Adaptation, cycles of despair and hope, and the long view

(Colin Bell)

Two interesting articles up back to back syndicated on Energy Bulletin this morning. Kurt Cobb at Resource Insights asks whether human can really adapt to climate change given the likely speed of events, and notes two near-extinction events for humanity in our relatively short time on the planet. Is it not just arrogant to assume that technology can save us from a similar fate over coming decades and centuries?

Kurt is always worth reading, even if, as here, I think he goes a little too far in comparing us with our prehistoric forebears. Clearly our greater knowledge and skill puts us at an advantage, and quoting numbers in the thousands for total human population runs the risk of being written off as “doomer”. Which brings me onto the second piece by Mark Morford in the San Francisco Chronicle. How, he is often asked, does he keep going in the face of despair? Read the whole piece but here are some wise words from the conclusion:

And then, you engage. You get out from behind the headlines. As recently put by Jonathan Franzen in a fine commencement speech to overly Facebooked youth of today, “When you stay in your room and rage or sneer or shrug your shoulders, the world and its problems are impossibly daunting. But when you go out and put yourself in real relation to real people, or even just real animals, there’s a very real danger that you might love some of them. And who knows what might happen to you then?”

Not clear enough? Still deeply confused by the mass misery of the world? Try ee cummings: “Unless you love someone, nothing else makes any sense.”

Something that I think lies behind the issues in both articles is that we’ve lost a lot of cultural perspective on what the world is really like. As is often said, our modern lifestyle and technology shields us from real interaction with the world and its forces. We want a comfortable and risk-free existence, but fail to acknowledge that we have limits, and seem surprised at our inability to handle events such as the Japanese tsunami and the combination of drought and flood seen this year in the UK and USA.

But we also seem to have lost sense of our relationship with time and the cycles of nature and human existence. History, both human and evolutionary, tells us that every civilisation and species has times when they flourish, and times when they struggle. The good news is that in general humans are pretty resilient. Those who warn we will wipe humanity from the face of the earth are probably wrong. But it has to be asked whether a population crash followed by survival is really the best we can hope for.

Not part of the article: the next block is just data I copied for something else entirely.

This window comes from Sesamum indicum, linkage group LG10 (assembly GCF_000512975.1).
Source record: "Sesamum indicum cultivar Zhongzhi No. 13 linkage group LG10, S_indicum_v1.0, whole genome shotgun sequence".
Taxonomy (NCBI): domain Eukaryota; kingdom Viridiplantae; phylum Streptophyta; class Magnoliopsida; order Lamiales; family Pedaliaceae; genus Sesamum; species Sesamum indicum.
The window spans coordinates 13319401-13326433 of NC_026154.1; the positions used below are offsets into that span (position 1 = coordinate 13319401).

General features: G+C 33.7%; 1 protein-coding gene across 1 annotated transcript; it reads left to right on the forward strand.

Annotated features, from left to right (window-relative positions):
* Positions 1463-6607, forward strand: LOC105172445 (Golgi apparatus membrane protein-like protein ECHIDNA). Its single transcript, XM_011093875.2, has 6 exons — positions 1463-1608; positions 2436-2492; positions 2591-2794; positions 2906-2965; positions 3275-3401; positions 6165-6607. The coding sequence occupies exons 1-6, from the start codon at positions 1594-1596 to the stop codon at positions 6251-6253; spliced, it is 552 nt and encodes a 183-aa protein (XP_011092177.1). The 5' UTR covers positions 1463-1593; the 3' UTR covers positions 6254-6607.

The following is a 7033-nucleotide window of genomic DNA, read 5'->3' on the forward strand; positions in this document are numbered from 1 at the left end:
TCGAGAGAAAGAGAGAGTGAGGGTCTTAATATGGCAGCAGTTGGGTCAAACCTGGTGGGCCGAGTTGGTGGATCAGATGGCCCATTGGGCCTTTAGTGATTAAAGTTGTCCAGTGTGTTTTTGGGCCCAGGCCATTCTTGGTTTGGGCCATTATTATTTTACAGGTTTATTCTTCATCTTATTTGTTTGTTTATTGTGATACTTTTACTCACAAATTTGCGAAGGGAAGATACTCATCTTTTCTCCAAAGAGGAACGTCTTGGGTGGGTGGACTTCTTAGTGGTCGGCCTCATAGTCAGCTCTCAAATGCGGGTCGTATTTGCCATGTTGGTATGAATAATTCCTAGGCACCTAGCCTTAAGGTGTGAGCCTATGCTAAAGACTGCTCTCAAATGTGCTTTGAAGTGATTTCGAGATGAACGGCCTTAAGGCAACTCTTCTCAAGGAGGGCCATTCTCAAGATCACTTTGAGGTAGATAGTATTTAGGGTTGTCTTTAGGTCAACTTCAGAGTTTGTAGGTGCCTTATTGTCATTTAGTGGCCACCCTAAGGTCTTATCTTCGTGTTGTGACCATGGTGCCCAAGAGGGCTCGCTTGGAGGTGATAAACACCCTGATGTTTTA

The bad news is that our willingness to accept, and ability to deal with, lean times seems to have been largely lost in the richer parts of the world. We were promised, unwisely, “an end to boom and bust” by Gordon Brown, and seem to be holding our governments to this, although most of us were perfectively happy to accept the boom when it came!

Somehow we need to rediscover this cultural knowledge, together with a more long-term view, before it is too late. Unfortunately the generation who lived through the Depression era is mostly no longer with us, and for most, constant growth with only small setbacks is all we’ve known.

Here, the major faiths have something we can learn from, with Judaism being the clearest example. Through the Tanakh and their traditions, the Jewish people see themselves as a historic community that has survived, and even defines itself, through periods of oppression and hardship: captivity in Egypt and the Exodus; the Exile and return (losing a large majority of the population in the process); and most recently the Holocaust, again largely wiping out Jewish communities in parts of Europe.

But despite that they look to the future, and see the need to love and take action. Similar strands run through Islam (particularly the Shi’a branch) and Christianity, both drawing on its Jewish heritage and the New Testament and early century references to a persecuted church. Here at least, centuries of domination have probably buried these ideas too deep, but they are ripe for rediscovery.


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